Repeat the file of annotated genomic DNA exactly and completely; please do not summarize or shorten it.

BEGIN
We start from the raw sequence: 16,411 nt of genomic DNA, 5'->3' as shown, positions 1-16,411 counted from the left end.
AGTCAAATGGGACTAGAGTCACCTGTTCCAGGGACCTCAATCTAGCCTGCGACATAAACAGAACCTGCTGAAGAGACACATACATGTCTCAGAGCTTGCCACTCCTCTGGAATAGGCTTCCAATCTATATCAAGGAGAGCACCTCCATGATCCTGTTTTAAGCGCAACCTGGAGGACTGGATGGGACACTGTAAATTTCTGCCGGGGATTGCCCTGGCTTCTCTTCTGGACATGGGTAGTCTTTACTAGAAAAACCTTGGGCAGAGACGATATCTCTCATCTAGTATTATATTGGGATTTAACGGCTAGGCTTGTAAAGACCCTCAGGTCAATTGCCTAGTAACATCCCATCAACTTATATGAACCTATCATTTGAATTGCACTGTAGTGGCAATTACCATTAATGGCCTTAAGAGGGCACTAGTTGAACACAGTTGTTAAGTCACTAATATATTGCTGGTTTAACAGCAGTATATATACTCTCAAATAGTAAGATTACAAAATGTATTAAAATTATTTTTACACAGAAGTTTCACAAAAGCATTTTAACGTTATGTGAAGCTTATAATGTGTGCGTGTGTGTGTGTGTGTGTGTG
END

We start from the raw sequence: 16,411 nt of genomic DNA, 5'->3' as shown, positions 1-16,411 counted from the left end.
AGTCAAATGGGACTAGAGTCACCTGTTCCAGGGACCTCAATCTAGCCTGCGACATAAACAGAACCTGCTGAAGAGACACATACATGTCTCAGAGCTTGCCACTCCTCTGGAATAGGCTTCCAATCTATATCAAGGAGAGCACCTCCATGATCCTGTTTTAAGCGCAACCTGGAGGACTGGATGGGACACTGTAAATTTCTGCCGGGGATTGCCCTGGCTTCTCTTCTGGACATGGGTAGTCTTTACTAGAAAAACCTTGGGCAGAGACGATATCTCTCATCTAGTATTATATTGGGATTTAACGGCTAGGCTTGTAAAGACCCTCAGGTCAATTGCCTAGTAACATCCCATCAACTTATATGAACCTATCATTTGAATTGCACTGTAGTGGCAATTACCATTAATGGCCTTAAGAGGGCACTAGTTGAACACAGTTGTTAAGTCACTAATATATTGCTGGTTTAACAGCAGTATATATACTCTCAAATAGTAAGATTACAAAATGTATTAAAATTATTTTTACACAGAAGTTTCACAAAAGCATTTTAACGTTATGTGAAGCTTATAATGTGTGCGTGTGTGTGTGTGTGTGTGTG